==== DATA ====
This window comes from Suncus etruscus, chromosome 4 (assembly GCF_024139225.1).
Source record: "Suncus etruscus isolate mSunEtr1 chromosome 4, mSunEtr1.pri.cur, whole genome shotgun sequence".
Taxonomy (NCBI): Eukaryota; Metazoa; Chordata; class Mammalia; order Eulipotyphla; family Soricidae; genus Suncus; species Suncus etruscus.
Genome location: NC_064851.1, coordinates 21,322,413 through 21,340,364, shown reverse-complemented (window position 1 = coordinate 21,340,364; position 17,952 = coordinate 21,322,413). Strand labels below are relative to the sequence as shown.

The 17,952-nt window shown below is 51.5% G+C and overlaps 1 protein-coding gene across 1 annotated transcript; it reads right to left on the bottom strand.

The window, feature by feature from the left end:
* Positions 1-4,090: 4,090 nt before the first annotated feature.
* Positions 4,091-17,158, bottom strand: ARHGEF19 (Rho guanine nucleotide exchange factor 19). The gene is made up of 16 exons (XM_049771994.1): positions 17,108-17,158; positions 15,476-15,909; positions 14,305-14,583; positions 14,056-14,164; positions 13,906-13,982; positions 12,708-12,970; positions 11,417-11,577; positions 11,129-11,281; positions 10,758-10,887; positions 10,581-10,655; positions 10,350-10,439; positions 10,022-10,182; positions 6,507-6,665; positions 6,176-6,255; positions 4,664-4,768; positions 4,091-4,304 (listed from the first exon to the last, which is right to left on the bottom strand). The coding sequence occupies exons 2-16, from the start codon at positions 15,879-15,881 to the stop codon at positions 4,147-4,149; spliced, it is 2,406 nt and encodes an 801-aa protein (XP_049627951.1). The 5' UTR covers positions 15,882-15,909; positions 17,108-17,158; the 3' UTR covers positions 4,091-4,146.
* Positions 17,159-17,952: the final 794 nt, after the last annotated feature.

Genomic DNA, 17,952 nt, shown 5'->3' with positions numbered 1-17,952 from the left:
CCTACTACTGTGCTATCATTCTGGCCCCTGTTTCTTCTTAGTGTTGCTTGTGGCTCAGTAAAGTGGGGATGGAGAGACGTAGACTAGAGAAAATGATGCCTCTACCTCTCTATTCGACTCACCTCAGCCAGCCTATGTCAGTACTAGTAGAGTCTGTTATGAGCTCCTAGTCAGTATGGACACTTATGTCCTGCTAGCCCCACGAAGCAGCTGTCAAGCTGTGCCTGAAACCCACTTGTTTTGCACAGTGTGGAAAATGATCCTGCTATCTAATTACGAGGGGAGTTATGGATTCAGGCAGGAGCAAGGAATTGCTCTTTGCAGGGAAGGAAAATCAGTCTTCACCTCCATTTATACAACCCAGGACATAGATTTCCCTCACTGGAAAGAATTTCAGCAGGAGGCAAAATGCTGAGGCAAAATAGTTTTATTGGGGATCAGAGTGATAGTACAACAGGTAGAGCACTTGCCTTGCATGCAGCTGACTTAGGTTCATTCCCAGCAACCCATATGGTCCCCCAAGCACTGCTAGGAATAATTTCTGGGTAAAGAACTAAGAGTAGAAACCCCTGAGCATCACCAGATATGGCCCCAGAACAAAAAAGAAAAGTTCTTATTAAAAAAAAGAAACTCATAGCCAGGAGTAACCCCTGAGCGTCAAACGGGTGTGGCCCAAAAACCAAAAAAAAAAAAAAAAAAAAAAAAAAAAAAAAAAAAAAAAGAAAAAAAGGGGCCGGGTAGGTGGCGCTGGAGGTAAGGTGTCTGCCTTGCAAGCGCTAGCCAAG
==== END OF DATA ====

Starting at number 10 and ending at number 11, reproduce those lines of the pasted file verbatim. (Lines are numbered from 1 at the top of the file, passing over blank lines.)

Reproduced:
Genomic DNA, 17,952 nt, shown 5'->3' with positions numbered 1-17,952 from the left:
CCTACTACTGTGCTATCATTCTGGCCCCTGTTTCTTCTTAGTGTTGCTTGTGGCTCAGTAAAGTGGGGATGGAGAGACGTAGACTAGAGAAAATGATGCCTCTACCTCTCTATTCGACTCACCTCAGCCAGCCTATGTCAGTACTAGTAGAGTCTGTTATGAGCTCCTAGTCAGTATGGACACTTATGTCCTGCTAGCCCCACGAAGCAGCTGTCAAGCTGTGCCTGAAACCCACTTGTTTTGCACAGTGTGGAAAATGATCCTGCTATCTAATTACGAGGGGAGTTATGGATTCAGGCAGGAGCAAGGAATTGCTCTTTGCAGGGAAGGAAAATCAGTCTTCACCTCCATTTATACAACCCAGGACATAGATTTCCCTCACTGGAAAGAATTTCAGCAGGAGGCAAAATGCTGAGGCAAAATAGTTTTATTGGGGATCAGAGTGATAGTACAACAGGTAGAGCACTTGCCTTGCATGCAGCTGACTTAGGTTCATTCCCAGCAACCCATATGGTCCCCCAAGCACTGCTAGGAATAATTTCTGGGTAAAGAACTAAGAGTAGAAACCCCTGAGCATCACCAGATATGGCCCCAGAACAAAAAAGAAAAGTTCTTATTAAAAAAAAGAAACTCATAGCCAGGAGTAACCCCTGAGCGTCAAACGGGTGTGGCCCAAAAACCAAAAAAAAAAAAAAAAAAAAAAAAAAAAAAAAAAAAAAAAGAAAAAAAGGGGCCGGGTAGGTGGCGCTGGAGGTAAGGTGTCTGCCTTGCAAGCGCTAGCCAAG